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Nature Connection | Deborah McArthur

Writing – Consulting – Education

Getting to Know a Mountain

4amDebz&Ronja.jpgThe wake-up call came at 2:45 a.m. Time to layer up in thermal underwear, wool socks, snow pants, ski jacket and gloves. Hat, hood, headlamp. We strapped spiky crampons on freshly beeswaxed leather boots. A leash around the wrist attached to an ice ax is a reminder that this is not just a backpacking trip but a mountaineering adventure. An alpine wind whistled through our 8,300-foot basecamp. By 3:15, the 9 in our expedition party were on our way up the steep slope toward the stars.

lake viewTwo days before, we admired the brilliant snow-covered Mount Shasta while swimming in Lake Siskiyou on the west side of Interstate 5. The snowy summit at 14,179-feet graced the deep blue afternoon sky. Call it “mountainlust” – a desire to feel the terrain of a distant landscape, to set foot on the snow and understand the mountain.

The Clear Creek route to the summit, on the southeast slope, is considered the easiest and least technical approach. Even the first week of July, we found snow by our trailhead at 6,390-feet. The trek to basecamp started in a red fir forest; snow patches made following the path a bit of a scavenger hunt. Emerging out of the forest, we met the ridgeline and an incredibly scenic view of Mud Creek Canyon and Falls and the majestic Shasta above the snowfields.

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We tripped and slipped in the sun cupped snow. It was crusty in the shade, slushy in the open and tinted watermelon pink with algae. We made basecamp on a gravel outcrop among bent and twisted krummholz whitebark pines. A few anemone flowers bloomed in the volcanic soil. Beetles, gnats and moths brought the early-season alpine to life. Birds called from the pines. A hummingbird zipped by.

melting_snow.jpgEvening clouds built up around the mountain, greying out any sunset. We melted snow for dinner, looking out over the southern Cascade range to Mount Lassen. We talked about the next day, debating what time to wake and start the ascent, what should be a turnaround time and who would buddy with whom.

The mountain affects everyone in different ways. Some take it slow and steady and reach the summit. Some feel the draw of a warm sleeping bag at basecamp and decide they have gone far enough. For others, the altitude and exhaustion force descent before the top.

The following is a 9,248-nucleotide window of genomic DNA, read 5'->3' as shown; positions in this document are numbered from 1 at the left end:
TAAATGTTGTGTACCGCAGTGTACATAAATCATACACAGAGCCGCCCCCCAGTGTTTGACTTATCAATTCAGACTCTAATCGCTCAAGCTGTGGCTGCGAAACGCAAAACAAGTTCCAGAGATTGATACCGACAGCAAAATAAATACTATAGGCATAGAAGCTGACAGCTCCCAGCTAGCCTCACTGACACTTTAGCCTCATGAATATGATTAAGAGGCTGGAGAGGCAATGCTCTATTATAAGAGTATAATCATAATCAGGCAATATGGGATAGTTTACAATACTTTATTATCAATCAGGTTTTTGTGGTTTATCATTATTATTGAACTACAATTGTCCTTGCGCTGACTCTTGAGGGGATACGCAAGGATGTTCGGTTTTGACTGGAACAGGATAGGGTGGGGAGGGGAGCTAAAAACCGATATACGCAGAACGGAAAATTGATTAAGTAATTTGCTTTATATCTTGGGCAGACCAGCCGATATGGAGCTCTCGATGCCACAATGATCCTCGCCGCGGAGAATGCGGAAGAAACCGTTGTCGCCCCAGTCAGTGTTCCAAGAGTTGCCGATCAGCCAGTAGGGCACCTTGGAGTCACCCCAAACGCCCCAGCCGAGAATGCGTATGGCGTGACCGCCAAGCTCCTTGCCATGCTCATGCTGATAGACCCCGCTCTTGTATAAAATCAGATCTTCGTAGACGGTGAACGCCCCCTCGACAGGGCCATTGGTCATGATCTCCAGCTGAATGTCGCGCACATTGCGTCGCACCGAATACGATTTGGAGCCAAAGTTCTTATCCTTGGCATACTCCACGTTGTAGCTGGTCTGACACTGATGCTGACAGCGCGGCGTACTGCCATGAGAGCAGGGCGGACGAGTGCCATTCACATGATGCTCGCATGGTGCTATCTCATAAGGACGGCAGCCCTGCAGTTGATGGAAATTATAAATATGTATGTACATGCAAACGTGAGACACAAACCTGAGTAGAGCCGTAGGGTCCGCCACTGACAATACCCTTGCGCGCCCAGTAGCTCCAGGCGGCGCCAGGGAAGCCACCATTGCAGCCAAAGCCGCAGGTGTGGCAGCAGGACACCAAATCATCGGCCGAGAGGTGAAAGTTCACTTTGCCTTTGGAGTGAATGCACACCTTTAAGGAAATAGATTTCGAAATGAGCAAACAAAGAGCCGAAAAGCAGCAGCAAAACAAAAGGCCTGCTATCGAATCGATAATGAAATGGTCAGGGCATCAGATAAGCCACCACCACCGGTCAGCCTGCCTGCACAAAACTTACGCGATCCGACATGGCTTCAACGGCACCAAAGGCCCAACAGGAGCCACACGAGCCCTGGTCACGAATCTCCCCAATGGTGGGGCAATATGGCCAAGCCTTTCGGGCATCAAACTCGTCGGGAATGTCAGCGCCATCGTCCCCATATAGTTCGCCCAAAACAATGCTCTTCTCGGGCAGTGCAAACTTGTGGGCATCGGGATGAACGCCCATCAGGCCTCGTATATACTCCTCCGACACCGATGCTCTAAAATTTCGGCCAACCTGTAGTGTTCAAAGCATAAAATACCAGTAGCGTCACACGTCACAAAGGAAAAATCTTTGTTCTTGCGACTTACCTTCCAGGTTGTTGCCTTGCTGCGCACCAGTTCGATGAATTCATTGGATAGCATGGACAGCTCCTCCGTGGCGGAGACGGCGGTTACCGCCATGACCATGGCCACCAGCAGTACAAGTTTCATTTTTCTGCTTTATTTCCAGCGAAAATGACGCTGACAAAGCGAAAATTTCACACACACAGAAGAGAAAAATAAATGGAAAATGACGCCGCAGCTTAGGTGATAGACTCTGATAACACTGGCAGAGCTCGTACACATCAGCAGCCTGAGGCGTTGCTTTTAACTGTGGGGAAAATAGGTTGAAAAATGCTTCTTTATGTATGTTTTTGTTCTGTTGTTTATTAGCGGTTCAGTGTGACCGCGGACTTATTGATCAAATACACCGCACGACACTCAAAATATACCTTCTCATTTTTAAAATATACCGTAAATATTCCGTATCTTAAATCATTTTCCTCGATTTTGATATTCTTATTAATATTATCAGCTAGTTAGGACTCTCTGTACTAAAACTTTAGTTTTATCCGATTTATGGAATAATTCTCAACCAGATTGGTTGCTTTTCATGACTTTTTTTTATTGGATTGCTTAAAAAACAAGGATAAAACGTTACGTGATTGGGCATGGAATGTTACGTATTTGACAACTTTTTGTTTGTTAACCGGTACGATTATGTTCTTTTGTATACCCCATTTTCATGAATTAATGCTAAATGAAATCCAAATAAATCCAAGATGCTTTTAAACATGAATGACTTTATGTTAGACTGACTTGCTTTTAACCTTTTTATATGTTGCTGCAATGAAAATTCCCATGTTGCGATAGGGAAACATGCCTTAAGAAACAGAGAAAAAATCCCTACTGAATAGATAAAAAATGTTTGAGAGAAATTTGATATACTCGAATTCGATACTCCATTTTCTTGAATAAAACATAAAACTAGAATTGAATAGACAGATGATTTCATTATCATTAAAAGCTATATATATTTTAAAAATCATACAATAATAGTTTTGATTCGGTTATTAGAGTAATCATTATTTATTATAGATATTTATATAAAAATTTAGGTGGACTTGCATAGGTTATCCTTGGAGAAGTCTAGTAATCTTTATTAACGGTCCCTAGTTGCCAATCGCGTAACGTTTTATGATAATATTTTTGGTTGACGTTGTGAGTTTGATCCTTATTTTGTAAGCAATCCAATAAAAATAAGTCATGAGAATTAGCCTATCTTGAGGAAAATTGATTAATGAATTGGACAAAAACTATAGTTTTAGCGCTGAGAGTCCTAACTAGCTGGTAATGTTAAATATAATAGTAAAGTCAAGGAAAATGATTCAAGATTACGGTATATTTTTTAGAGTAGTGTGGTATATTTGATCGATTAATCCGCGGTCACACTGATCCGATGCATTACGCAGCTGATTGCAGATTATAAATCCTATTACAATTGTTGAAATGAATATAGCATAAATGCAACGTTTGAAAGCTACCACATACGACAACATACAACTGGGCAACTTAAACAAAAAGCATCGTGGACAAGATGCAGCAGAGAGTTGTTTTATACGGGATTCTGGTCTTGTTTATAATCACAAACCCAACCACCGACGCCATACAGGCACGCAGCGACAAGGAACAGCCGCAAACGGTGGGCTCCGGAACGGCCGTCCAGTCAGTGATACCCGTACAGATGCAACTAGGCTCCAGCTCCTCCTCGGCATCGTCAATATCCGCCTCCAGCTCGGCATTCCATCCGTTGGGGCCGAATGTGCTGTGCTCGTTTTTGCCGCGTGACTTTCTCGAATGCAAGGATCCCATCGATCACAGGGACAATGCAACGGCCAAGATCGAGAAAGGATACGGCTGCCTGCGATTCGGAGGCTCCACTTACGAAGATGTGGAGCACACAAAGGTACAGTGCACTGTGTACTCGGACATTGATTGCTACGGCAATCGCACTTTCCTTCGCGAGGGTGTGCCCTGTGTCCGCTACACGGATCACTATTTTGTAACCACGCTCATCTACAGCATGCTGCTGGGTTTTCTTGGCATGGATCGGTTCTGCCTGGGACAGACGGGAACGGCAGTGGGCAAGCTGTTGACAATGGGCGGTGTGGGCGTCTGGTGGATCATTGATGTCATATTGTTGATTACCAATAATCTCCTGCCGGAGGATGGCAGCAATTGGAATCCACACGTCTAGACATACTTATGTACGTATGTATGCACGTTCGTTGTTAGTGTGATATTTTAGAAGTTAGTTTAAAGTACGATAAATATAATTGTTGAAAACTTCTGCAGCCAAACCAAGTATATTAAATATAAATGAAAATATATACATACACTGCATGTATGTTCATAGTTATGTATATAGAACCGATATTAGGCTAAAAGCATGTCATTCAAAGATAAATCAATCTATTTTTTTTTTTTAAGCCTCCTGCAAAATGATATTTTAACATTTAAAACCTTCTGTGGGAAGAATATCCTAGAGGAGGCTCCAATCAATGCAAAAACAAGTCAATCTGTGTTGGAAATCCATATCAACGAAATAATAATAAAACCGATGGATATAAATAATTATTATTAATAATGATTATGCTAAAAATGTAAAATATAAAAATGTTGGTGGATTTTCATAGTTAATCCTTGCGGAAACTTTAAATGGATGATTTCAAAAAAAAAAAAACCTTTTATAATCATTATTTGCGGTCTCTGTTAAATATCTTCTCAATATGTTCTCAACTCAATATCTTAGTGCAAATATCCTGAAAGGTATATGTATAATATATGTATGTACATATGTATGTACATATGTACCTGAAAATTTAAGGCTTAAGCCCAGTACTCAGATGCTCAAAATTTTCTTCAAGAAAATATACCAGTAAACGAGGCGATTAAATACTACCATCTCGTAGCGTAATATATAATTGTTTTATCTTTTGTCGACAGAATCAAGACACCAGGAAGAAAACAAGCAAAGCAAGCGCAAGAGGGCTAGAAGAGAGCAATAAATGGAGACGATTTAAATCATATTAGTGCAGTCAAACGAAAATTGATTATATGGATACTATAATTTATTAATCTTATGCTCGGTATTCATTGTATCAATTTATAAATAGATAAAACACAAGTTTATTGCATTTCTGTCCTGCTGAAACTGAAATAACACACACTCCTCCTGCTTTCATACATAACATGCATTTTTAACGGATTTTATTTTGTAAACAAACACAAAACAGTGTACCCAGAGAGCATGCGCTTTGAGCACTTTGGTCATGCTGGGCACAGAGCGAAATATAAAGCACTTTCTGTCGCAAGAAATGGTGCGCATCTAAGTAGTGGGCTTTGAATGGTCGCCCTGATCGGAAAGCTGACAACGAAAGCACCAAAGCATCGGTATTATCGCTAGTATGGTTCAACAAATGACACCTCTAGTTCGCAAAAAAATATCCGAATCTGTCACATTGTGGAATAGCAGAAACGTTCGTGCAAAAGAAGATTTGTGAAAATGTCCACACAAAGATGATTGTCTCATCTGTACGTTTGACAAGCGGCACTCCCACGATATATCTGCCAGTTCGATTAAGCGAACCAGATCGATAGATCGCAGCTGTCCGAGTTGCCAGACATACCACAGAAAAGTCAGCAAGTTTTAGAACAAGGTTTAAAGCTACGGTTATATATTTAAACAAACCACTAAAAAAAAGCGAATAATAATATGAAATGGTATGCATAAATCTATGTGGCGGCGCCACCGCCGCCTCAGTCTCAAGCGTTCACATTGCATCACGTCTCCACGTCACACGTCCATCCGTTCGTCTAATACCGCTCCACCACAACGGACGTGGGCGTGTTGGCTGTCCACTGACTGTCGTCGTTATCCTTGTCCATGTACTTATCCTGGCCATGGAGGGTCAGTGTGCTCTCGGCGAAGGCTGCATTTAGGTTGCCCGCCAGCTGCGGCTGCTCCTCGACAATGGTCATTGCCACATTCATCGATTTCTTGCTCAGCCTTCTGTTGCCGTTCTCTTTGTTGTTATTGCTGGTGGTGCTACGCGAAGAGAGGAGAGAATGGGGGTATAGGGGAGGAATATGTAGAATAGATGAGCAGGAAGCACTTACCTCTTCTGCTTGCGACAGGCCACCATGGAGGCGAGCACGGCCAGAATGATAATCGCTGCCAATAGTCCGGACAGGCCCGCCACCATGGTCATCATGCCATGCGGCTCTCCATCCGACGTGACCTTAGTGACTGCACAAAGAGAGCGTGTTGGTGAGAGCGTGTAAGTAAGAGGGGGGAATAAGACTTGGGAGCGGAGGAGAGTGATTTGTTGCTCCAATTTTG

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While having seen Mount Shasta over a dozen times driving along Interstate 5, finally spending time getting to know this magical, potentially active volcano satisfied that “mountainlust.” Traversing the snowfields, sharing time with friends and watching a spectacular sunrise made this an incredible lifetime memory.

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Special thanks to Sean for organizing the Shasta trip, to Stacy and Marty for mountaineering leadership, to Kai and the kids for the family support, to Thomas and Leif for waiting for us in town. Huge gratitude to Ronja for being my ascent partner and an amazing and courageous companion!

Contemplating Canine Companions

Summer is a prime time to travel. It’s also an opportunity for our family to dog sit as our friends go abroad. As different doggie personalities mingle with our lifestyle, we study their traits and behaviors, similarities and differences.

Luna1Luna is a small, blonde terrier. She follows her favorite family member like a shadow. She gets upset when her favorite person shows affection toward another – wanting to be the focus. She’s reluctant to trust just anyone. Following her terrier breeding, she is fantastic at sniffing out the rodent trails through the garden. Her big brown eyes are adorable and make everyone smile.

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Dottie is a labradoodle. Instead of locking onto one favorite person in the household, she is happy a belly rub and spending time with all the different members of the family. She enjoys sitting in close contact – her favorite place is the couch. A good listener, Dottie tilts her head with understanding at key words “beach” or “walk.”

The dog species, Canis familiaris, is thought to have branched off of its closest wild relative, the wolf Canis lupus, some 14,000 years ago. While wolves have a genetic inbred fear of humans, domestication has been selecting for social and useful behaviors. The big boom in selective breeding has been recent – the last 200 years – resulting in nearly 350 recognized breeds worldwide. It’s amazing to think with all the diverse looks and behaviors among dog breeds (the “genetic phenotypes”), individuals of C. familiaris have very little variation in their DNA (the genotype).